News flash: You still have to be a well-placed white male to make money off City of San Antonio contracting.
But that's starting to change, albeit in tiny increments.
A study commissioned by the city found that contracts awarded to minority- and women-owned businesses increased from 16 percent in 2010 to 23 percent. The study was required by the Small Business Economic Development Advocacy Ordinance (SBEDA), which City Council adopted in 2010 after another study found disparity in city and private sector contracting with minority- and women-owned businesses.
The Disparity Study indicates the City paid more than $343 million to minority- and women-owned businesses during the three-year study period, more than double the amount reported in the previous disparity study in 2010. As a percentage of overall contracting, utilization of minority- and women-owned businesses increased nearly 50%, from 16% to 23%. However, the Disparity Study indicates availability of minority- and women-owned businesses in San Antonio exceeds this utilization level, suggesting that disparity in City contracting still exists.
The Disparity Study also identified continued disparities in the broader San Antonio marketplace. According to the Disparity Study statistical analysis, minority- and women-owned business owners earn less, are less likely to start businesses, and have greater difficulty accessing capital. The Study also suggests that while the City has made great progress in creating opportunities for minority- and women-owned businesses, barriers related to race and gender remain.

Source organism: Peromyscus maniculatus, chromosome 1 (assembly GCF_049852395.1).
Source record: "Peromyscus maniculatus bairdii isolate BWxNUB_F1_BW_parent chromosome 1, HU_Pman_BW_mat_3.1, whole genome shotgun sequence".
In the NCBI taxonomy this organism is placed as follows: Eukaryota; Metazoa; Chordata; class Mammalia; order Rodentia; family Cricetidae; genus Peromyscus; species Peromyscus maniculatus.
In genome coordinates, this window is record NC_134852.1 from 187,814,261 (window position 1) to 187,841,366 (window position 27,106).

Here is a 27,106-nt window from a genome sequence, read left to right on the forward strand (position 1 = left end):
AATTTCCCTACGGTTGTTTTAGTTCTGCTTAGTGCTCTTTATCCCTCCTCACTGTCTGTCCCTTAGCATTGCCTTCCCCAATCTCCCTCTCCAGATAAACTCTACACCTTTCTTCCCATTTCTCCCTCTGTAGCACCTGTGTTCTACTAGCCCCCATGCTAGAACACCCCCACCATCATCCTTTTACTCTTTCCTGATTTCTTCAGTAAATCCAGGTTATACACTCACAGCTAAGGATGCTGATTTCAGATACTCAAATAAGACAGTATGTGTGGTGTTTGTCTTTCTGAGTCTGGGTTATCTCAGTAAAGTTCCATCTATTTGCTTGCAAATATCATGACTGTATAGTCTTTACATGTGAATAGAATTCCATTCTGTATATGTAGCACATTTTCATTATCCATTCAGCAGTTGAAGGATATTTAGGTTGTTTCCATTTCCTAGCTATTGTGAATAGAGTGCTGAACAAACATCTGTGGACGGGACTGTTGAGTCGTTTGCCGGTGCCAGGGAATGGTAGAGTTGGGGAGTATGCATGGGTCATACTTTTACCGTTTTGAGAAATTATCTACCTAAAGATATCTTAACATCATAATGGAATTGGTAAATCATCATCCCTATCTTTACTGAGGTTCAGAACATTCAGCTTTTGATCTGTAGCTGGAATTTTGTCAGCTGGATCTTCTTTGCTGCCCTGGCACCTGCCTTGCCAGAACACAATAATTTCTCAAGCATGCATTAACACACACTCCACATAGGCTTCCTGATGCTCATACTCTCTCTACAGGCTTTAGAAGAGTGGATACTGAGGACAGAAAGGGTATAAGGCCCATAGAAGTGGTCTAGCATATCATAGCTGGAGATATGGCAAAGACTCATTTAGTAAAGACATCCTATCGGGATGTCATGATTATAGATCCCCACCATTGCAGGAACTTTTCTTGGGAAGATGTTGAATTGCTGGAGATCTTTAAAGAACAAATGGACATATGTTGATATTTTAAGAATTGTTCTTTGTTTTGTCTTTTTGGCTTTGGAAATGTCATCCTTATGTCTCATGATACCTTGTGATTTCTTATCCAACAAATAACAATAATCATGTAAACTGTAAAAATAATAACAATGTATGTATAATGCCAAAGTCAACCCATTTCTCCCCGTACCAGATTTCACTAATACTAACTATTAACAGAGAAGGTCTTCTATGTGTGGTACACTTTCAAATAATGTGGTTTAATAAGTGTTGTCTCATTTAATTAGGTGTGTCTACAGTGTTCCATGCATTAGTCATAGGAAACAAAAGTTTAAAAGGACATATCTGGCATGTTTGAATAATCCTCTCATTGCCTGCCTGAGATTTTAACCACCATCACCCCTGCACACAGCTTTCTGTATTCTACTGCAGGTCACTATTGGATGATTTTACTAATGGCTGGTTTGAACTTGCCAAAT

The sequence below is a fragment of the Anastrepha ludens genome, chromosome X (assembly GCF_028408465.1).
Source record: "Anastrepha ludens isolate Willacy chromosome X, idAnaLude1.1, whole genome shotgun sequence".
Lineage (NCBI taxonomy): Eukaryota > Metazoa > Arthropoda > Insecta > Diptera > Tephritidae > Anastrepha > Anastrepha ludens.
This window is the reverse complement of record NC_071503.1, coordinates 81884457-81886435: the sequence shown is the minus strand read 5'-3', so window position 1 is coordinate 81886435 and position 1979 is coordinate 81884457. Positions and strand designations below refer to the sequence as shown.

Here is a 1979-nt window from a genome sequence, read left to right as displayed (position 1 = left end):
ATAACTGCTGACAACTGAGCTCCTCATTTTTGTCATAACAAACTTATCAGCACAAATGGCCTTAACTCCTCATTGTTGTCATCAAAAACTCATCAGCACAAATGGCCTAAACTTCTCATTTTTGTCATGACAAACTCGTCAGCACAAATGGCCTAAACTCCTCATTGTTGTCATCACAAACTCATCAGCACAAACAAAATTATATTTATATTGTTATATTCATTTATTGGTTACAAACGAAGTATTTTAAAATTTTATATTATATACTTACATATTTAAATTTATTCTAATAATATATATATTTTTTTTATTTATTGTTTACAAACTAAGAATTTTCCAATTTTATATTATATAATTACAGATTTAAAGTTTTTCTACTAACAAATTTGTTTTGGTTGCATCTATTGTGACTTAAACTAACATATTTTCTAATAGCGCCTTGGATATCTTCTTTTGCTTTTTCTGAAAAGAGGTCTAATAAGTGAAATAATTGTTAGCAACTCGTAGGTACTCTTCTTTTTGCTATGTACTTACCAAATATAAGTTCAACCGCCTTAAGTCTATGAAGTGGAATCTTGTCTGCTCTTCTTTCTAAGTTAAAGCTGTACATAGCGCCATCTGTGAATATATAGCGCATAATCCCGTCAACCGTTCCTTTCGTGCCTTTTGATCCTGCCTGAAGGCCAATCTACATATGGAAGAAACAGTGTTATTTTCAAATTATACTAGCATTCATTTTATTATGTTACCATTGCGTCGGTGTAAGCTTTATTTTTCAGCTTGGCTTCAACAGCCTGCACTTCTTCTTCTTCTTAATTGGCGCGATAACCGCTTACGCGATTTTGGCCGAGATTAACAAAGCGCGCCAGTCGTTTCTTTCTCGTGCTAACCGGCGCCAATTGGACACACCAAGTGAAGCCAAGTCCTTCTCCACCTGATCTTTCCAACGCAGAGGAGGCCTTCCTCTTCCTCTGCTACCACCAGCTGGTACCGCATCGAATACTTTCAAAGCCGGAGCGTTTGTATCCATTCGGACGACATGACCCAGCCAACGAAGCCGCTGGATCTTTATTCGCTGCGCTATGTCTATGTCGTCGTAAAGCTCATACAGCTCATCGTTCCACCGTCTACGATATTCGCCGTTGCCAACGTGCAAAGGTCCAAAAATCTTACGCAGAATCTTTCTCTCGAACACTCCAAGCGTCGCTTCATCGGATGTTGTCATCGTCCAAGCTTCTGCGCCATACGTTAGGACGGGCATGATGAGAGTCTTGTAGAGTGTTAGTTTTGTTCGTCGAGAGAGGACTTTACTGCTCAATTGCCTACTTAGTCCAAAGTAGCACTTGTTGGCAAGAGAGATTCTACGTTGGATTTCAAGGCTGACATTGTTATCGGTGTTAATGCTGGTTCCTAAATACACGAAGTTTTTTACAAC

Here's a breakdown we published in early November.
On Thursday, City Council will decide whether to adopt the 300-plus page report, which will set development of potential amendments to the ordinance based on the study's findings and recommendations in motion. If the city doesn't adopt the findings, it "could significantly impact the legal defensibility of the SBEDA program."
City Council will be briefed on those proposed amendments next February, which will trigger a public comment period, followed by staff requesting council approval on revisions to the ordinance in March 2016.
Read the study: